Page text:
Being born with feathers tends to coincide with naturally keen powers of observation – especially when it comes to the ways and habits of neighboring species.
And after years of living side by side with furred and featherless beings alike, it would be impossible for you not to notice certain predictable patterns.
For instance, one game they both seem to like very much is called “Fetch” (“Go Fetch” during training courses for the furred ones).
In this game, the featherless being throws something (usually it is flat or round) and the furred being goes right away to pick it up and bring it back.
Here, when you have feathers, it is no stretch to see how just one slight change can really liven up the game for both players.
Even better – all you need to play this game is one being (with feathers) and one being (without feathers). You don’t even need a prop!
As well, in the new “Go Fetch,” participant roles are reversed (to add to the excitement).
For visual learners, here is a helpful step-by-step visual guide that shows exactly how to play the new “Go Fetch:”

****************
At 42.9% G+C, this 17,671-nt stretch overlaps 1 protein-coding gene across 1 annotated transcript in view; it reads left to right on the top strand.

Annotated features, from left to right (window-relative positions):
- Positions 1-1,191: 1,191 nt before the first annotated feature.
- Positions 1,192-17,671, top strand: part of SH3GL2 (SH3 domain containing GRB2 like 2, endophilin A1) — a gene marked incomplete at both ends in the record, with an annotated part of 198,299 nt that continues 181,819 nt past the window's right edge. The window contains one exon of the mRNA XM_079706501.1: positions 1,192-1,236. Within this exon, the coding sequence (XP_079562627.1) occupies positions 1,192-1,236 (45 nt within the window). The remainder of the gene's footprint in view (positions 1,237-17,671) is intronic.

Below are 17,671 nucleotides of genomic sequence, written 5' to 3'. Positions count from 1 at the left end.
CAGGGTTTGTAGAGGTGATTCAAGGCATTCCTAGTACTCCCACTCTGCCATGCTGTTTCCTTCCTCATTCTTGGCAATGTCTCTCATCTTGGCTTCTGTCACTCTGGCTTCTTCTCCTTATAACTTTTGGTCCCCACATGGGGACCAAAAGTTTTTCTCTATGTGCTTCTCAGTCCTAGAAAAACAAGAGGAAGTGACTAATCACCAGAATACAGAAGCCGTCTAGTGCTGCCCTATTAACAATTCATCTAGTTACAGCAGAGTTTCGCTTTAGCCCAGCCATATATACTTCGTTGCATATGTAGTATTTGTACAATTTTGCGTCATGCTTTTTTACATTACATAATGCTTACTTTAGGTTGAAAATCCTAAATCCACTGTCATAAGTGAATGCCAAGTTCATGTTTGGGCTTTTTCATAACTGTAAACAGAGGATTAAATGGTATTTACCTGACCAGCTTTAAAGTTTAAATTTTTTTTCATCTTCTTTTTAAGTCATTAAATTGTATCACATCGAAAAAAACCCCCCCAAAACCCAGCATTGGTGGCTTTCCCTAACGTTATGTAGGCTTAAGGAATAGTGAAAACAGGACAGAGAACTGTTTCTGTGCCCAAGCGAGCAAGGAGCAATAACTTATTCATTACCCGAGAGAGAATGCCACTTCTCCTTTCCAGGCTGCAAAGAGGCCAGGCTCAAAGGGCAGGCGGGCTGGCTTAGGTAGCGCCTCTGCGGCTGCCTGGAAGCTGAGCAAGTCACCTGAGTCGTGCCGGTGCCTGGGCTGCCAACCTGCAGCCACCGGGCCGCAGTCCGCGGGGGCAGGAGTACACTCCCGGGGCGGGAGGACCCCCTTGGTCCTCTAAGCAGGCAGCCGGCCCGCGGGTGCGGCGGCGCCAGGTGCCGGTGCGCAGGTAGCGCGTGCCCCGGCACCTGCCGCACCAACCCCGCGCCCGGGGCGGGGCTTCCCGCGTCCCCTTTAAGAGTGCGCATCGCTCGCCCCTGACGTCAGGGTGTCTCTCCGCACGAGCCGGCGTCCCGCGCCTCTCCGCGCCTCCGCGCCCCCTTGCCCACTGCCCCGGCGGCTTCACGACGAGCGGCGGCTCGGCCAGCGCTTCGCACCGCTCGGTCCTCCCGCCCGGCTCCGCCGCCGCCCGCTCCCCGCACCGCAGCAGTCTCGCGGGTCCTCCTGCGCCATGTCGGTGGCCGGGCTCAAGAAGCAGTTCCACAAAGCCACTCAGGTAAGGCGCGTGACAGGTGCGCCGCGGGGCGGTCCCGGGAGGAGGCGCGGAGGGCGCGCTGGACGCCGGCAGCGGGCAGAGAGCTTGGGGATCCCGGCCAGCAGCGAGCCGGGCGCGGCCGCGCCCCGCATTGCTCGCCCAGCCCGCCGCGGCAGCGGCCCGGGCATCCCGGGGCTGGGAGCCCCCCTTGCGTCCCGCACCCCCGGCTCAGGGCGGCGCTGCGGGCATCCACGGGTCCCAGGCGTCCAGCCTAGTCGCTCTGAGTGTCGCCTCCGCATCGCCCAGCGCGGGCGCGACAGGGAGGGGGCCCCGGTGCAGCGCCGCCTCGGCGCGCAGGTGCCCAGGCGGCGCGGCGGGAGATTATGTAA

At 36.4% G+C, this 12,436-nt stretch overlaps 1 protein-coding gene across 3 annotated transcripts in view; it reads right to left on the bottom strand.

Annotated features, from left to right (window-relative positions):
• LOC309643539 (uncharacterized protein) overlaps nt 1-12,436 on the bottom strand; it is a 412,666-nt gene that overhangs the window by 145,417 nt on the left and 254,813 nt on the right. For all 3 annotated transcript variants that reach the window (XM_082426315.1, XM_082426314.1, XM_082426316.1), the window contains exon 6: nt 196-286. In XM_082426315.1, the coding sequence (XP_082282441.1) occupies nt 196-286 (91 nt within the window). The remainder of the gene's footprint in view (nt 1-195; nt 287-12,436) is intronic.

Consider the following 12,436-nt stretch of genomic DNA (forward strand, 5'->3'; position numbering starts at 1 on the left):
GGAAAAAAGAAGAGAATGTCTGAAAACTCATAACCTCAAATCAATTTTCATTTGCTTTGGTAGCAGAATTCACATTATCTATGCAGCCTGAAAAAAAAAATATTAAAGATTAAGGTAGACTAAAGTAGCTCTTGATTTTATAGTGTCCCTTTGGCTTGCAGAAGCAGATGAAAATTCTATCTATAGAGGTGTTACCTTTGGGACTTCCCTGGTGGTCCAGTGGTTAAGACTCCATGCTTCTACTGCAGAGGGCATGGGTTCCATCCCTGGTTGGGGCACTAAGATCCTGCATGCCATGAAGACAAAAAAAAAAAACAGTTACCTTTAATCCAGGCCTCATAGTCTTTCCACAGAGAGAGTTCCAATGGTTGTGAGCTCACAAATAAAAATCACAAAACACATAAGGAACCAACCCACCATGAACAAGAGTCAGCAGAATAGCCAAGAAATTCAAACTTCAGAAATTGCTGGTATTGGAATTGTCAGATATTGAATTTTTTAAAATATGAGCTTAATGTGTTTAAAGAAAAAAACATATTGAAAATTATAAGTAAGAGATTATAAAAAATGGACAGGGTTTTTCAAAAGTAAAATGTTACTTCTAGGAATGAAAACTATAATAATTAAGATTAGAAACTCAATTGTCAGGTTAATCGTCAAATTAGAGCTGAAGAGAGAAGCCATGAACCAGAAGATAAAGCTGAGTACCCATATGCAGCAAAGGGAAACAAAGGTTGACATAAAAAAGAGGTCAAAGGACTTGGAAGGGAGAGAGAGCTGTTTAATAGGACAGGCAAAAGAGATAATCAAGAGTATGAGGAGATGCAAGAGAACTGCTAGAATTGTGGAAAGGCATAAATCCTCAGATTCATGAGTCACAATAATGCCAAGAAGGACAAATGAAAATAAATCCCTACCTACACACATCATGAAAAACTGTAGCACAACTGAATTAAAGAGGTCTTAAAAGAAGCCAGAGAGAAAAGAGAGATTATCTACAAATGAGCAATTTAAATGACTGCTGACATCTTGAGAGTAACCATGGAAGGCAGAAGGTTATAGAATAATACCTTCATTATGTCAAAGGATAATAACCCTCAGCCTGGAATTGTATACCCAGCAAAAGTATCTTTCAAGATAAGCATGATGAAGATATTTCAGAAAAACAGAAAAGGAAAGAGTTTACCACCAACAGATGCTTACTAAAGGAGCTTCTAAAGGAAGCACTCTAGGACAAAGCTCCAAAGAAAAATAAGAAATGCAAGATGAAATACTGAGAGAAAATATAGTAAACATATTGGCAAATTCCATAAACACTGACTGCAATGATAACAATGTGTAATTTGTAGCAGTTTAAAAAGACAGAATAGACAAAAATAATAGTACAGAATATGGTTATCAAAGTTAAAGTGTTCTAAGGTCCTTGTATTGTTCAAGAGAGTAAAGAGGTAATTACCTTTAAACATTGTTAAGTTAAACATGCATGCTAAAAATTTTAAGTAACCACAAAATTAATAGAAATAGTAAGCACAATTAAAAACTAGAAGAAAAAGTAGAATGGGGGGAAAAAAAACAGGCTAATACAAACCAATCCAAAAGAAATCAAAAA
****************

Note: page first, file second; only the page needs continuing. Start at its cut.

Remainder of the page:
Here is another helpful visual example.
And yet another helpful visual example.
Here are the new “Go Fetch” game instructions one more time (this set of instructions is for those with more reading-based learning styles):
- Sit on one of your (many) perches.
- Wait until your large featherless assistant starts to leave the room.
- Let out a loud shriek (this is the “throwing the ball” part from the old game).
- Watch as your featherless assistant comes right back in (this is the “fetch” and “bring it back” parts from the old game – all neatly condensed into one step).
Who knew this game could be so much fun?!
Author: Shannon Cutts
Co-Author: Pearl Cutts